In 1982, while working on an expansion of RM 1431 in Cedar Park, Texas road excavation crews uncovered the skeleton of a woman who had been buried for 10,000 years. The easement had been donated by Will Wilson Sr., who also owned the adjacent property.
Shortly after the discovery, Wilson, wanting to memorialize his wife and create a public educational center for the city of Cedar Park, donated 2 1/2 acres of land to the Archaeological Conservancy, a nonprofit organization based out of New Mexico, under the condition that the site be used as an archaeological laboratory, which would be named after Marjorie Ashcroft Wilson.
More than a decade later, Will Wilson Jr. said he feels betrayed, both by the Conservancy and by the state of Texas.
“I'm just so frustrated,” he said. “It's been such a disappointment, the whole thing.” In 2005, Wilson Land and Cattle Co., the company owned by Wilson Sr., granted the donated land to Wilson Jr., claiming the Conservancy had not met the conditions of the original agreement. The Conservancy disputed the claim, and filed a lawsuit to get the land back.
Earlier this month, District Judge Burt Carnes agreed with Wilson and granted him ownership.
Representatives from the Conservancy could not be reached for this article, but have said publicly in the past that they did not break their promise, and had met all the terms of the agreement. They contended it was important to conserve the land until technology advanced enough to excavate without damaging the artifacts underneath the soil.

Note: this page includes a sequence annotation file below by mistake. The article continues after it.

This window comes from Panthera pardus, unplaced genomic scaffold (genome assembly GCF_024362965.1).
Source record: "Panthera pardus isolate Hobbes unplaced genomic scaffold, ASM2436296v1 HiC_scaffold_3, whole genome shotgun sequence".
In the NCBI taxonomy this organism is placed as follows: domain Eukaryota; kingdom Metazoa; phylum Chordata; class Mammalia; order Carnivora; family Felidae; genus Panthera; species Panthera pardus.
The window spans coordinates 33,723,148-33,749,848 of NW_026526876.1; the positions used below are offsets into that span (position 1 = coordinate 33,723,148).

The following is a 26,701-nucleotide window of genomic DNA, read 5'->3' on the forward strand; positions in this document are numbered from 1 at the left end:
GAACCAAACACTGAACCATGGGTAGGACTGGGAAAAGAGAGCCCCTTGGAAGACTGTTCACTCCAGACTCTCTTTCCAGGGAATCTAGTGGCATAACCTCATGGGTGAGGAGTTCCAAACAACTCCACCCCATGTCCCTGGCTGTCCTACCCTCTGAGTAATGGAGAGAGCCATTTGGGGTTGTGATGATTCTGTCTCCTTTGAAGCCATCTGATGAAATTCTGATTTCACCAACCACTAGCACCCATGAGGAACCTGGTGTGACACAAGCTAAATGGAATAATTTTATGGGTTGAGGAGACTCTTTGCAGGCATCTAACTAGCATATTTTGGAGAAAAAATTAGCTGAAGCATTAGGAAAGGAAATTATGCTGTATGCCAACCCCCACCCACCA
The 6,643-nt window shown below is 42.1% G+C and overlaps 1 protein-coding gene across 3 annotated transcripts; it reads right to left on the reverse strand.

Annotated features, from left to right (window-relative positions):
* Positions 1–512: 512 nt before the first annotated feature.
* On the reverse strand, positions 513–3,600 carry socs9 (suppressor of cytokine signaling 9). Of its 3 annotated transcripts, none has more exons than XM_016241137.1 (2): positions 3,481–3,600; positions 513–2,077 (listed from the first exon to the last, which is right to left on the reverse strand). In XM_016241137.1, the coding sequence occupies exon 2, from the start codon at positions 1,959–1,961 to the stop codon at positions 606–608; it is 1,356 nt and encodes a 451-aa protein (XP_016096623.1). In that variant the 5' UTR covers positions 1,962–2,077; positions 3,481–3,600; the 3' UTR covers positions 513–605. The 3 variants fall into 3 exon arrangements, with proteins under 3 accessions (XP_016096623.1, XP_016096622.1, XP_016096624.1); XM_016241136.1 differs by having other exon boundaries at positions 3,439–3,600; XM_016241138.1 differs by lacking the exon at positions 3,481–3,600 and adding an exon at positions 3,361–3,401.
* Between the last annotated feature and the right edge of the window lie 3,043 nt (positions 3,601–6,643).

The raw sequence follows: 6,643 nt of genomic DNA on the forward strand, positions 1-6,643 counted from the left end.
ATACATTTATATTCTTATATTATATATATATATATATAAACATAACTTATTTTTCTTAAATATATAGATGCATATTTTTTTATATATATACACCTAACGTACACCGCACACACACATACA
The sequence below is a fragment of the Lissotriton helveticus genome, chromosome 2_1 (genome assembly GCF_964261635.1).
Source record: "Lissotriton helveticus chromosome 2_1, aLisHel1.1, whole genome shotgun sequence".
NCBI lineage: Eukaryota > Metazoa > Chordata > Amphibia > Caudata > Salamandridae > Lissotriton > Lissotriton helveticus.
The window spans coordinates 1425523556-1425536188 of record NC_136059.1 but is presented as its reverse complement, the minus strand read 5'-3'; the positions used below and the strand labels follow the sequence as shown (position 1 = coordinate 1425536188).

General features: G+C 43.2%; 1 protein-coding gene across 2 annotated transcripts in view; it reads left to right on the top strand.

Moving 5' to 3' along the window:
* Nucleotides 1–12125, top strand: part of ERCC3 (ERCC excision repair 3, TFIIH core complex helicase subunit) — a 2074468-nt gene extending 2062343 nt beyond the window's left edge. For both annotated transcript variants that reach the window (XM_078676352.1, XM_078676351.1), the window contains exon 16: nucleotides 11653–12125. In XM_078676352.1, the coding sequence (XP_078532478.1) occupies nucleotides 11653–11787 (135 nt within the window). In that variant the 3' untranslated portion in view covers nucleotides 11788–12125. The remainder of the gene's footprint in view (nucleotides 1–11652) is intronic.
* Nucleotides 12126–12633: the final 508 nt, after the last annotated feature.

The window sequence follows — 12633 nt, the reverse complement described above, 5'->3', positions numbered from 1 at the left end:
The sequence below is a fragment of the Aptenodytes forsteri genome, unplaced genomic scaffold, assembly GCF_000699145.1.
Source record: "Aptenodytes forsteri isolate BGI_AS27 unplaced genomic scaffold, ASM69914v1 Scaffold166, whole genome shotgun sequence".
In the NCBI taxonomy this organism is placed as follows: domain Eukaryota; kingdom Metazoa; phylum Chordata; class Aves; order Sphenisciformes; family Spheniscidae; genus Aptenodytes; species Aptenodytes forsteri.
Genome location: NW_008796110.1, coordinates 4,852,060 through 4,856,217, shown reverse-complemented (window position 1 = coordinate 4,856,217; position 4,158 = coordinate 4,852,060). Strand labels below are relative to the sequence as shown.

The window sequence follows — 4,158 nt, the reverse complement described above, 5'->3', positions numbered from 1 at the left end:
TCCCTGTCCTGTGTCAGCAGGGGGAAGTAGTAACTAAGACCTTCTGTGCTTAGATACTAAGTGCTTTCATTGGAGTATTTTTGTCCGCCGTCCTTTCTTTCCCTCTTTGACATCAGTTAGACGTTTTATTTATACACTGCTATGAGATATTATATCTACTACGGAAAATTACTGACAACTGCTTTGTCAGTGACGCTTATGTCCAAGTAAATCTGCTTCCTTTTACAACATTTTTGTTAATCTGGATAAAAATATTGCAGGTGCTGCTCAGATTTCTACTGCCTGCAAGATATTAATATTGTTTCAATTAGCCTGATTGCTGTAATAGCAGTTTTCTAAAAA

In the mean time, according to court documents, the Conservancy was trading a portion of the donated land which had no archaeological significance for another piece of property. Wilson accused the Conservancy of selling the land while pretending it was a trade. However, Wilson said he was more upset with the state for approving the transaction. In 1992, Texas declared the land to be a State Archaeological Landmark - a plaque still stands beside 1431, between Parmer Lane and Sam Bass Road.
“Why is the state approving sales of state archaeological landmarks?” Wilson asked. He said the claim of conservation archaeology is a way of “hiding” the land from the public, along with a plaque dedicating the land as the Marjorie Ashcroft Archaeological Preserve. The plaque can't be seen from the road, and a brief search of the area by HCN reporters revealed no sign of it.
Wilson said he had hoped someone would build a unique museum or an interpretive center on the land, but now the fate of the historic site is in limbo.
According to Wilson, the Conservancy is appealing the decision, which will tie the land up in court for at least another year. Also, Wilson said he cannot afford to build such a center, and does not trust another organization to pay for it, either.
“I'm pretty beat up by all these people who have promised these things” and not delivered, he said. “It was supposed to be - among other things - a memorial to my mother. As far as the people of Cedar Park are concerned, this was for them. So what happens now, I don't know.”